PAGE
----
After seven days, the still-blindfolded Saffar was allowed to dictate a statement about what she had seen and done at the hospital during the uprising. Then her interrogator tore up the document and burned her hair with a cigarette lighter.
The blindfold ordeal lasted 15 days. When Saffar came home in August after 143 days in detention, she had lost nearly a third of her weight. She looked in the mirror “and I saw an old woman.” When she tried to return to work, she was told that she had been suspended — no reason given.
A military court sentenced her to 15 years in prison. An appeal is to be heard in criminal court next month.
At the bottom of the police summons that each arrested medic received from the Interior Ministry, a slogan in large type says, “With your cooperation we will achieve security and stability.”
An investigation by an international panel of jurists last month verified the accounts of torture and indiscriminate arrests. The king promised to hold those responsible to account and to restore the jobs of thousands. But the promises have yet to be met.
Saffar, who like many Bahrainis with money went to an English-language school as a teen, grew up not knowing whether she was Sunni or Shiite. She said her mother would tell her, “You’re a Muslim Bahraini, and that’s it.”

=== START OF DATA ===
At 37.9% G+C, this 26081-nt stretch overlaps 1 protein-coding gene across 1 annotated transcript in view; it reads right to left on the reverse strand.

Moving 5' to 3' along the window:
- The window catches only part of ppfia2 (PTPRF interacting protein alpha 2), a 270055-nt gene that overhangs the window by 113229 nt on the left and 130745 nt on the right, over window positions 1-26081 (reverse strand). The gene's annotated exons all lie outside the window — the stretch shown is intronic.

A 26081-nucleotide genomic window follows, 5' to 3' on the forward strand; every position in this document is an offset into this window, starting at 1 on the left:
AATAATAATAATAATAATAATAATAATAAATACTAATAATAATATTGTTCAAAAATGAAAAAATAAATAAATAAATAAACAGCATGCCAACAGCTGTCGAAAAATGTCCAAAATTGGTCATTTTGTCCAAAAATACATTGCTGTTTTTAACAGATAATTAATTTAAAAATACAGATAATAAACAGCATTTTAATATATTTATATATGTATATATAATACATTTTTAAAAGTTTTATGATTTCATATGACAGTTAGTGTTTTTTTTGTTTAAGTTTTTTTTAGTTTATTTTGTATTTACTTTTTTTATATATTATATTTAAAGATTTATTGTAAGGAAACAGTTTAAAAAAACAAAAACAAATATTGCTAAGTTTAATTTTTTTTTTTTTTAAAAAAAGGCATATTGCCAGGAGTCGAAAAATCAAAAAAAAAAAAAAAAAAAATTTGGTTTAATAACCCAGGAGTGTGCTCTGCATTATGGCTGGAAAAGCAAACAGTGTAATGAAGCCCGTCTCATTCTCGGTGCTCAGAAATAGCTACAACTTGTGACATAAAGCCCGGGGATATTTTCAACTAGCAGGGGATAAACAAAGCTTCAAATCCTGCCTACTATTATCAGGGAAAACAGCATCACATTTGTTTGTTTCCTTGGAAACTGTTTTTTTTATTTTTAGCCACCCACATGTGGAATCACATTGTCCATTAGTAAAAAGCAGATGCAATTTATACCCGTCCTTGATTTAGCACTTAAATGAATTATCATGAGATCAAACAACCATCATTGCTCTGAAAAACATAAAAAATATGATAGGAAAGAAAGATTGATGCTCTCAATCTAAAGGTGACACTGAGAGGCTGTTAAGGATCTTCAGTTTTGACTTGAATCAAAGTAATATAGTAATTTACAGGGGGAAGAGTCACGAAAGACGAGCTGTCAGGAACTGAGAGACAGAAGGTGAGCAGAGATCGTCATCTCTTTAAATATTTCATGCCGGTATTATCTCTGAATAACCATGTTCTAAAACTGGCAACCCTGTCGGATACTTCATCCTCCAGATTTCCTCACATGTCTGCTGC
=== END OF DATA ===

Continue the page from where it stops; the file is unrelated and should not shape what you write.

In fact, she is what Bahrainis call a “Su-Shi,” with a Sunni mother and Shiite father. Such intermarriages are common in Bahrain.
Just a few minutes’ drive from Saffar’s house, in a walled community where some of the country’s investment bankers and other beneficiaries of oil wealth live, four couples gather for dinner and a chance to see how far along their friends are in creating Plan B — their escape from the country they love.
These are not the kind of people who go to protests, but some were rooting for the demonstrators. Others around the table were put off by the protesters’ disruptive tactics, such as pouring motor oil on highways.
All of the couples have started planning their departures. If the kids miss a month of school because of disturbances, we’re out of here, one businessman says. If investment here continues to drop, we’ll have to move, another says.
They wonder how their country can climb down from the heated Sunni-Shiite confrontation: At their children’s school, a sixth-grader asked her friends not to talk to Shiite girls. In another grade, a child handing out invitations to his birthday party inquired whether his friends were Sunni or Shiite; only the Sunnis got invitations.
Some Sunnis understand the royal family’s decision to play hardball: Being across the gulf from Iran — which sponsored a coup attempt in Bahrain three decades ago — the king is spooked by the Shiite Islamist theocracy. But the independent commission found no evidence of involvement by Iran in Bahrain’s protests. Organizers of the uprising say that they may be Shiite but that they are committed to pluralism, secular rule and even the ruling family — if it grants the people a bigger voice.